One of the most popular Dilbert episodes in the comic strip’s history begins with Dilbert’s boss relaying senior leadership’s explanation for the company’s low profits. In response to his boss, Dilbert asks incredulously, “So they’re saying that profits went up because of great leadership and down because of a weak economy?” To which Dilbert’s boss replies, “These meetings will go faster if you stop putting things in context.”
“Courage is the first virtue that makes all other virtues possible.” — Aristotle
People will wait to see if a leader is courageous before they’re willing to follow his or her lead. People need courage in their leaders. They need someone who can make difficult decisions and watch over the good of the group. They need a leader who will stay the course when things get tough. People are far more likely to show courage themselves when their leaders are.
For the courageous leader, adversity is a welcome test. Like a blacksmith’s molding of red-hot iron, adversity is a trial by fire that refines leaders and sharpens their game. Adversity emboldens courageous leaders and leaves them more committed to their strategic direction.
Leaders who lack courage simply toe the company line. They follow the safest path — the path of least resistance — because they’d rather cover their backside than lead.
“The more elaborate our means of communication, the less we communicate.” — Joseph Priestley
Communication is the real work of leadership. It’s a fundamental element of how leaders accomplish their goals each and every day. You simply can’t become a great leader until you are a great communicator.
Great communicators inspire people. They create a connection with their followers that is real, emotional, and personal, regardless of any physical distance between them. Great communicators forge this connection through an understanding of people and an ability to speak directly to their needs.
“A good leader is a person who takes a little more than his share of the blame and a little less than his share of the credit.” — John Maxwell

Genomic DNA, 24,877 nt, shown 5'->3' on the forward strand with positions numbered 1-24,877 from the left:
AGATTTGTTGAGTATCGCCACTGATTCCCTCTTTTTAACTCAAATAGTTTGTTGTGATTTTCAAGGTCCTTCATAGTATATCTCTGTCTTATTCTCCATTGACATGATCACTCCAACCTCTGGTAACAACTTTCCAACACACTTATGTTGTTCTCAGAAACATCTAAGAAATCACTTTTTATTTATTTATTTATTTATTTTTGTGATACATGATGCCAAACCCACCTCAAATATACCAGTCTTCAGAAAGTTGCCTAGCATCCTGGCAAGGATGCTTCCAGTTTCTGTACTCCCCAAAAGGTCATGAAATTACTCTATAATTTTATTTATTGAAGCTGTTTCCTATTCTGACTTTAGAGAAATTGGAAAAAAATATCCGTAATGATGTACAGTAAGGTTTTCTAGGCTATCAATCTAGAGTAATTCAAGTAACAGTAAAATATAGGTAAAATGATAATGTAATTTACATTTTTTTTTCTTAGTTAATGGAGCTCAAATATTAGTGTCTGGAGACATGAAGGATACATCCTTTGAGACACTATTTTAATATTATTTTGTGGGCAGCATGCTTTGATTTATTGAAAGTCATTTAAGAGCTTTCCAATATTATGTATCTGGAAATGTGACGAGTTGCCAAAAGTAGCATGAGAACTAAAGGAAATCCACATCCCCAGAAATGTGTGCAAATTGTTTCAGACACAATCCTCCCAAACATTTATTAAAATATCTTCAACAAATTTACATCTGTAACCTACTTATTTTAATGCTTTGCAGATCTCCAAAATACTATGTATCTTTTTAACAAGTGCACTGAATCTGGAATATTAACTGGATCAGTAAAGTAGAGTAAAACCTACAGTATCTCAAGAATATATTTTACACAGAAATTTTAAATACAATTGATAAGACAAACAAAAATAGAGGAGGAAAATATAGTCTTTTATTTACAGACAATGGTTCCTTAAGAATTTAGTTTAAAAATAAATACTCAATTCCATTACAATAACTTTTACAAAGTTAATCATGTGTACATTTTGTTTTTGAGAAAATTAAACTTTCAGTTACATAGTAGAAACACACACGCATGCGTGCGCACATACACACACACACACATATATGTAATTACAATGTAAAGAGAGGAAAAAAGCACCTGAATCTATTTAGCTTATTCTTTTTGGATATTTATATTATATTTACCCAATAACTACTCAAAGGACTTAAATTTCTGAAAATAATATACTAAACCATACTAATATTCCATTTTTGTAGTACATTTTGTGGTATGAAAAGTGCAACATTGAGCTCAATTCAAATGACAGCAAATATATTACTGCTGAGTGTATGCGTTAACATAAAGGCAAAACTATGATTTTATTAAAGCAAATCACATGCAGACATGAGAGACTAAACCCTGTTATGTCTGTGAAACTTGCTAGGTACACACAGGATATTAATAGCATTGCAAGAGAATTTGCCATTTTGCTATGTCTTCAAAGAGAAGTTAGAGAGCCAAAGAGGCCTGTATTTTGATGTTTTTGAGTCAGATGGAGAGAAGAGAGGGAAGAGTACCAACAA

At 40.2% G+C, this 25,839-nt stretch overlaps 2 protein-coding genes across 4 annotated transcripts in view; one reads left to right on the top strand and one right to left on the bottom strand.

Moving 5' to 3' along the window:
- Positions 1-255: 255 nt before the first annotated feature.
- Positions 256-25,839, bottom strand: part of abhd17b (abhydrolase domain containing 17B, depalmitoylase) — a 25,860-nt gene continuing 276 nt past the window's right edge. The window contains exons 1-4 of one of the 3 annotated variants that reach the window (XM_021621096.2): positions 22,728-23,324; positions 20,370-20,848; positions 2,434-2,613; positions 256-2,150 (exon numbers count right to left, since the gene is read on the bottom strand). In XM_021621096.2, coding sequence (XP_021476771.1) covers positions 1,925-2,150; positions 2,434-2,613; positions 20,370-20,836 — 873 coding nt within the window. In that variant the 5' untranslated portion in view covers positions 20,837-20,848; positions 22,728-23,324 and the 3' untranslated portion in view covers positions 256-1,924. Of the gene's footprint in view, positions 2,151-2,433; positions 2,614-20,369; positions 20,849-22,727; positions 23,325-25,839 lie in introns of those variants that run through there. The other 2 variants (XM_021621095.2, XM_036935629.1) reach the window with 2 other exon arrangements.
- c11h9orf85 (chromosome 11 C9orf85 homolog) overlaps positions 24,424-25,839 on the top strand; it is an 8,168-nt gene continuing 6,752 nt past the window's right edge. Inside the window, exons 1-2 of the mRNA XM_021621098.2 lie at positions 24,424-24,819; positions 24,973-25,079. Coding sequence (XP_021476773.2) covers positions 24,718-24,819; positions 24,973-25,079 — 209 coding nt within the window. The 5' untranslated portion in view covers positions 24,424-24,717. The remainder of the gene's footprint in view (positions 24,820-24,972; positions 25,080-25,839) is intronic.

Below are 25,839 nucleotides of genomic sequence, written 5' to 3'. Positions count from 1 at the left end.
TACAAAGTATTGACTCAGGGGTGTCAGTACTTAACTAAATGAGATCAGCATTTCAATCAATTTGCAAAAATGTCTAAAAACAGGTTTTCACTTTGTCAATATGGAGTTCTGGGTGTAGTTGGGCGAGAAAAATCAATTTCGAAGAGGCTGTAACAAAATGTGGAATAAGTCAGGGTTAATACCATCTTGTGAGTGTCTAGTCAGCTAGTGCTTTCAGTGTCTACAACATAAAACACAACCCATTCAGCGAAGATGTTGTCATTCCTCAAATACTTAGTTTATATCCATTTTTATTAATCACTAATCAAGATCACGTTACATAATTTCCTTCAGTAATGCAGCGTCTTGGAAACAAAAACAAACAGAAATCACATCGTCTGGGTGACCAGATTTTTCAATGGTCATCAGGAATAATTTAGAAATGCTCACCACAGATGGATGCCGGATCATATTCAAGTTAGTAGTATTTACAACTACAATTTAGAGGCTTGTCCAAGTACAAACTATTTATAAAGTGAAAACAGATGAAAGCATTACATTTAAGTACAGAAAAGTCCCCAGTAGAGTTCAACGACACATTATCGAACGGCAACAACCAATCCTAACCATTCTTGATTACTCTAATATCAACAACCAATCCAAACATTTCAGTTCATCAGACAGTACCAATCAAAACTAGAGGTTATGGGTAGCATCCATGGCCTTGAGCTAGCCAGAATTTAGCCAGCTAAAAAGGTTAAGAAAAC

Great leaders are generous. They share credit and offer enthusiastic praise. They’re as committed to their followers’ success as they are to their own. They want to inspire all of their employees to achieve their personal best — not just because it will make the team more successful, but also because they care about each person as an individual.
“Humility is not thinking less of yourself, it’s thinking of yourself less.” — C.S. Lewis
Great leaders are humble. They don’t allow their position of authority to make them feel that they are better than anyone else. As such, they don’t hesitate to jump in and do the dirty work when needed, and they won’t ask their followers to do anything they wouldn’t be willing to do themselves.
“It is absurd that a man should rule others who cannot rule himself.” — Latin proverb
Contrary to what Dilbert might have us believe, leaders’ gaps in self-awareness are rarely due to deceitful, Machiavellian motives, or severe character deficits. In most cases, leaders — like everyone else — view themselves in a more favorable light than other people do.
Self-awareness is the foundation of emotional intelligence, a skill that 90 percent of top-performing leaders possess in abundance. Great leaders’ high self-awareness means they have a clear and accurate image not just of their leadership style but also of their strengths and weaknesses. They know where they shine and where they’re weak, and they have effective strategies for leaning into their strengths and compensating for their weaknesses.